Some care needs to be taken when creating messages for midiformat. As with any other note-based device, you should pair MIDI note-on messages with MIDI note-off messages. You should also limit the rate of controller messages that are sent to any device, since too great a density of controller messages can potentially confound a MIDI synthesizer. Finally, you should make sure that the MIDI channel you are using is appropriate for the device that you are attempting to control.
Tracking extended MIDI controllers using xbendin
In most cases, the 7-bit values (- ) sent and received from MIDI controllers are sufficient for dealing with synthesizer and sampler control. However, in a few cases, 7-bit values are insufficient for nuanced information. The most common example of this is the pitchbend control. When a synthesizer is set to bend +/- one octave, the individual steps of the pitchbend control might correspond to coarse and unmusical pitch steps. The MIDI specification defines pitchbend to use 14 bits of data, providing values from (full bend down) to (full bend up - the no bend state is ). This allows much finer pitch control, and offers a better likelihood of achieving musical results. Few controllers provide all 14 bits of accuracy, but 8 to 10 bits are very common.
Midiparse only provides the most significant 7 bits of bend data, but we can track extended pitchbend information using the xbendin object. Xbendin takes raw MIDI input and outputs pitchbend messages that include this extended range. Even if your MIDI controller does not send true 14-bit messages, they will be parsed as if the full 14-bits were available. Unfortunately, even the most stable MIDI controller can produce an excessive number of MIDI pitchbend messages when tracking the extended value – the hardware is unable to stabilize on a single value, and may produce a greater-than-acceptable number of very small changes. While this may not affect any connected hardware, it can cause a Max patch to behave sluggishly, or at least make it difficult to properly debug a complex patch.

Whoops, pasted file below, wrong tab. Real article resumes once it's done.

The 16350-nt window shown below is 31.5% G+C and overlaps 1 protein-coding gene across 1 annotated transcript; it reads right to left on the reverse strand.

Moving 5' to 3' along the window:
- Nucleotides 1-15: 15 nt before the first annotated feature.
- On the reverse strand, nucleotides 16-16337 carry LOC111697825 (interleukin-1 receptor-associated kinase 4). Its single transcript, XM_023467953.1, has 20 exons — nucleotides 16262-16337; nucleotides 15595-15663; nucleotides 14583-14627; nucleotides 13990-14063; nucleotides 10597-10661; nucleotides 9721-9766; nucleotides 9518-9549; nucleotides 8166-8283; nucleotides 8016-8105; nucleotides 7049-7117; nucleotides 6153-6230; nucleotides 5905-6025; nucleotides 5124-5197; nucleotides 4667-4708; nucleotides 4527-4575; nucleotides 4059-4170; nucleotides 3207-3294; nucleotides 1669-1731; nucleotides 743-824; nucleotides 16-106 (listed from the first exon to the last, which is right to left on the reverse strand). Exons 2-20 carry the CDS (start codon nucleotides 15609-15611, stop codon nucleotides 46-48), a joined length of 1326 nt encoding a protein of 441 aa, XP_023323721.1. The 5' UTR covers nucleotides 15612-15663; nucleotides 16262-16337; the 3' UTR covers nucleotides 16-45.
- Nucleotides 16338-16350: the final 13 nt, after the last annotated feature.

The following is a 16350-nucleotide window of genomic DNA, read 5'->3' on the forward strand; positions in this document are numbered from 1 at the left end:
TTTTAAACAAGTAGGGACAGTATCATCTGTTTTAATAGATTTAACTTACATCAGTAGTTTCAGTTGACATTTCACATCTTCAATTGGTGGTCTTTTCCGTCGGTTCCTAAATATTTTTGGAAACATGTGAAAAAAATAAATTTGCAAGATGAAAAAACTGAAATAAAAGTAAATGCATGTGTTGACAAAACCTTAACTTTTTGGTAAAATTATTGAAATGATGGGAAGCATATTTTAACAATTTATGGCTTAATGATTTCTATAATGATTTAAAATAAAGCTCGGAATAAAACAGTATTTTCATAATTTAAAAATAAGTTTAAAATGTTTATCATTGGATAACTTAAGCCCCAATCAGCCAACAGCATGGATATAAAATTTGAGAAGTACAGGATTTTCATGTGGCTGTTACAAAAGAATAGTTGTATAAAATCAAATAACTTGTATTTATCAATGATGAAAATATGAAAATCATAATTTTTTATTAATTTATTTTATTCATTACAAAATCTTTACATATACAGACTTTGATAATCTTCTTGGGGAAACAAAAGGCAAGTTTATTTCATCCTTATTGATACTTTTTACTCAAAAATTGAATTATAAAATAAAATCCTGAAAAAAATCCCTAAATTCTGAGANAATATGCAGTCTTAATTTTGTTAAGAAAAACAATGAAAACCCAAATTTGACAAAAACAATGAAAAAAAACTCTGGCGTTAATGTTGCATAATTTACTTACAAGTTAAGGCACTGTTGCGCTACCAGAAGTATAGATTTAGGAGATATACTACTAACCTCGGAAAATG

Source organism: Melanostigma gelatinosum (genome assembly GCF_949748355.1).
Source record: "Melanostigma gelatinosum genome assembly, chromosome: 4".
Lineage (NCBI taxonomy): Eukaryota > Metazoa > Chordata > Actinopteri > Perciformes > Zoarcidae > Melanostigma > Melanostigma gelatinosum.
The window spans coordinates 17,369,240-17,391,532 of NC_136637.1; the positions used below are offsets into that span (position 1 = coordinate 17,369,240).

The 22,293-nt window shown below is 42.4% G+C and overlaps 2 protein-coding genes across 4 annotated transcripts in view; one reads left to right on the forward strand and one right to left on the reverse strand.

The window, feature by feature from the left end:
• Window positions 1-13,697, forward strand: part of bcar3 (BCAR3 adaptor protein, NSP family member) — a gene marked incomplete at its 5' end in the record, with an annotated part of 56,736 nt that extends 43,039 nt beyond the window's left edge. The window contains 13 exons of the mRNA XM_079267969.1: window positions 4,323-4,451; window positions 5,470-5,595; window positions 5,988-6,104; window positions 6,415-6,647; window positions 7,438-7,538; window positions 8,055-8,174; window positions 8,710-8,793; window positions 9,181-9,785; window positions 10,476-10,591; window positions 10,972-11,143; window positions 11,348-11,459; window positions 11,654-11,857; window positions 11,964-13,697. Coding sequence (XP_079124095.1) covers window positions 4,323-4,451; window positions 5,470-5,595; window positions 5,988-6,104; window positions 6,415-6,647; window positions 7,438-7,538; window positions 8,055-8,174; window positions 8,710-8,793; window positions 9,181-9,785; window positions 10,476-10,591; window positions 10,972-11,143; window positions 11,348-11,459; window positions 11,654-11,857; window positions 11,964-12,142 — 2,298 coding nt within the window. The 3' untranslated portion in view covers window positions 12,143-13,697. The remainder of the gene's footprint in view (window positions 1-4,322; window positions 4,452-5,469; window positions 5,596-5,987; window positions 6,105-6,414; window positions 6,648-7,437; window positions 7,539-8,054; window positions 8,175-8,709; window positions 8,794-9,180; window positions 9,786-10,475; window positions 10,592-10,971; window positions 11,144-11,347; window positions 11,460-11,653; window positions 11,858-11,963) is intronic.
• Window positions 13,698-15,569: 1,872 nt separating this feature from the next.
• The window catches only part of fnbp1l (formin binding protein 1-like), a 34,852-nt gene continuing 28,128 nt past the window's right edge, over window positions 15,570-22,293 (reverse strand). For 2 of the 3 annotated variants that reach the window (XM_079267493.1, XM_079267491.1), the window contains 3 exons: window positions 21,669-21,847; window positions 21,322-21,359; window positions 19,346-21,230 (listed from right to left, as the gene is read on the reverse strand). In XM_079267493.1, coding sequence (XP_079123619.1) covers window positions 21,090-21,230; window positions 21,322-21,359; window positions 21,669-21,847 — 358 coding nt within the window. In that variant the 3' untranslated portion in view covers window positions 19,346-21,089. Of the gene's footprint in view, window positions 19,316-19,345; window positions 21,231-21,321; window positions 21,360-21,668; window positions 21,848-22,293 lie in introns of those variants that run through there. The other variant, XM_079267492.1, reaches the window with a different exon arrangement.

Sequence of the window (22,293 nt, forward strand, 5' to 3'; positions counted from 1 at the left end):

The solution for this is the speedlim object, which will take the output of any object (in this case, xbendin), and will limit the output to only one message in any given timeframe. In the example patch, the argument tells speedlim to output a message at most every milliseconds (one-quarter second). The object will discard all but the last message in that timeframe, giving us a less dense set of messages to manage in our patch. When you send pitchbend information to the example patch, you will see that the button and number box connected to xbendin update much more often than those out of the speedlim; the number box connected to the output of speedlim will always be updated within a quarter-second to show the most recently passed value.
When creating a complicated MIDI-controlled patch, we will often want to use all of the available MIDI messages. Rather than have a large number of message-specific objects, we can use the midiparse and midiformat messages to stream MIDI data from and to the devices while having access to all the message types. Using midiparse and midiformat is at the heart of any large and complex MIDI-based patching system.
Having access to extended control information can allow us to make more musically sensitive patches. Using xbendin to receive the extended pitch bend information can help us create more stable-sounding synthesizers within Max. However, since some of this information might be received too quickly, using speedlim to slow down the receipt of these messages can help us keep our patches responsive.